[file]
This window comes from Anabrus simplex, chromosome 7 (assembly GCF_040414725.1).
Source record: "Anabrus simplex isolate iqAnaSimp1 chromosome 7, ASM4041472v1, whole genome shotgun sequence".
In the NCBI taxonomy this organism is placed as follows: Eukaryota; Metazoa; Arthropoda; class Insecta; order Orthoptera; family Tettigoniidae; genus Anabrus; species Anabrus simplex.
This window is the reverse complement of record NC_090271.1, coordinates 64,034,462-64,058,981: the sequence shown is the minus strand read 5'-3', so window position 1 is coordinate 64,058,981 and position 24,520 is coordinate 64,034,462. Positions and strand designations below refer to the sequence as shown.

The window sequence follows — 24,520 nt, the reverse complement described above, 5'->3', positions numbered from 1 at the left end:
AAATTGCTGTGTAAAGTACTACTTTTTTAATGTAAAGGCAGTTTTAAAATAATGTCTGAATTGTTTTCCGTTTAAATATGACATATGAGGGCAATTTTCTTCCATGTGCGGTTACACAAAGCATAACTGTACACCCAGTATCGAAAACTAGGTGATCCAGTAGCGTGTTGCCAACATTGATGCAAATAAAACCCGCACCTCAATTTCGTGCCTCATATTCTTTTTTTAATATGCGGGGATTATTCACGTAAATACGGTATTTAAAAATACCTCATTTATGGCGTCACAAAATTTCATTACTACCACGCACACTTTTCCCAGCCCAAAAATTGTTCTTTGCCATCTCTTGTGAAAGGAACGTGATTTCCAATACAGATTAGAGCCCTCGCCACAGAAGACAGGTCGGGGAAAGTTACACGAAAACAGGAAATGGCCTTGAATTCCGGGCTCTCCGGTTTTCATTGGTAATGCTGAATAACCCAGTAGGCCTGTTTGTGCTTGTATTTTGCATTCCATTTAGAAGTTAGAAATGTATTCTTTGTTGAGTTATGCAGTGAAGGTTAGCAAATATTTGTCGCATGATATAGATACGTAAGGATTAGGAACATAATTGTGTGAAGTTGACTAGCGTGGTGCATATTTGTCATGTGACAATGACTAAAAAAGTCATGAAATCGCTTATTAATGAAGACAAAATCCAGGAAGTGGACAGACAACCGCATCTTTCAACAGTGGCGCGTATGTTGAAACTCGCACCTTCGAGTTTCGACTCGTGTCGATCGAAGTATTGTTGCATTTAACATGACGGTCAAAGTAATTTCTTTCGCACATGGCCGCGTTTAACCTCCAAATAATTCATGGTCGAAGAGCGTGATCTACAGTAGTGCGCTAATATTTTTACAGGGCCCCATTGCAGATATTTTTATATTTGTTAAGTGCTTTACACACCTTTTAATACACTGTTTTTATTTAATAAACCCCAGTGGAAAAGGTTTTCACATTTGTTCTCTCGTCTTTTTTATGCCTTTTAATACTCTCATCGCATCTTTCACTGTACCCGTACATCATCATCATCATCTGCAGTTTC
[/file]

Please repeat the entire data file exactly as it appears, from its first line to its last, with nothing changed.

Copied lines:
This window comes from Anabrus simplex, chromosome 7 (assembly GCF_040414725.1).
Source record: "Anabrus simplex isolate iqAnaSimp1 chromosome 7, ASM4041472v1, whole genome shotgun sequence".
In the NCBI taxonomy this organism is placed as follows: Eukaryota; Metazoa; Arthropoda; class Insecta; order Orthoptera; family Tettigoniidae; genus Anabrus; species Anabrus simplex.
This window is the reverse complement of record NC_090271.1, coordinates 64,034,462-64,058,981: the sequence shown is the minus strand read 5'-3', so window position 1 is coordinate 64,058,981 and position 24,520 is coordinate 64,034,462. Positions and strand designations below refer to the sequence as shown.

The window sequence follows — 24,520 nt, the reverse complement described above, 5'->3', positions numbered from 1 at the left end:
AAATTGCTGTGTAAAGTACTACTTTTTTAATGTAAAGGCAGTTTTAAAATAATGTCTGAATTGTTTTCCGTTTAAATATGACATATGAGGGCAATTTTCTTCCATGTGCGGTTACACAAAGCATAACTGTACACCCAGTATCGAAAACTAGGTGATCCAGTAGCGTGTTGCCAACATTGATGCAAATAAAACCCGCACCTCAATTTCGTGCCTCATATTCTTTTTTTAATATGCGGGGATTATTCACGTAAATACGGTATTTAAAAATACCTCATTTATGGCGTCACAAAATTTCATTACTACCACGCACACTTTTCCCAGCCCAAAAATTGTTCTTTGCCATCTCTTGTGAAAGGAACGTGATTTCCAATACAGATTAGAGCCCTCGCCACAGAAGACAGGTCGGGGAAAGTTACACGAAAACAGGAAATGGCCTTGAATTCCGGGCTCTCCGGTTTTCATTGGTAATGCTGAATAACCCAGTAGGCCTGTTTGTGCTTGTATTTTGCATTCCATTTAGAAGTTAGAAATGTATTCTTTGTTGAGTTATGCAGTGAAGGTTAGCAAATATTTGTCGCATGATATAGATACGTAAGGATTAGGAACATAATTGTGTGAAGTTGACTAGCGTGGTGCATATTTGTCATGTGACAATGACTAAAAAAGTCATGAAATCGCTTATTAATGAAGACAAAATCCAGGAAGTGGACAGACAACCGCATCTTTCAACAGTGGCGCGTATGTTGAAACTCGCACCTTCGAGTTTCGACTCGTGTCGATCGAAGTATTGTTGCATTTAACATGACGGTCAAAGTAATTTCTTTCGCACATGGCCGCGTTTAACCTCCAAATAATTCATGGTCGAAGAGCGTGATCTACAGTAGTGCGCTAATATTTTTACAGGGCCCCATTGCAGATATTTTTATATTTGTTAAGTGCTTTACACACCTTTTAATACACTGTTTTTATTTAATAAACCCCAGTGGAAAAGGTTTTCACATTTGTTCTCTCGTCTTTTTTATGCCTTTTAATACTCTCATCGCATCTTTCACTGTACCCGTACATCATCATCATCATCTGCAGTTTC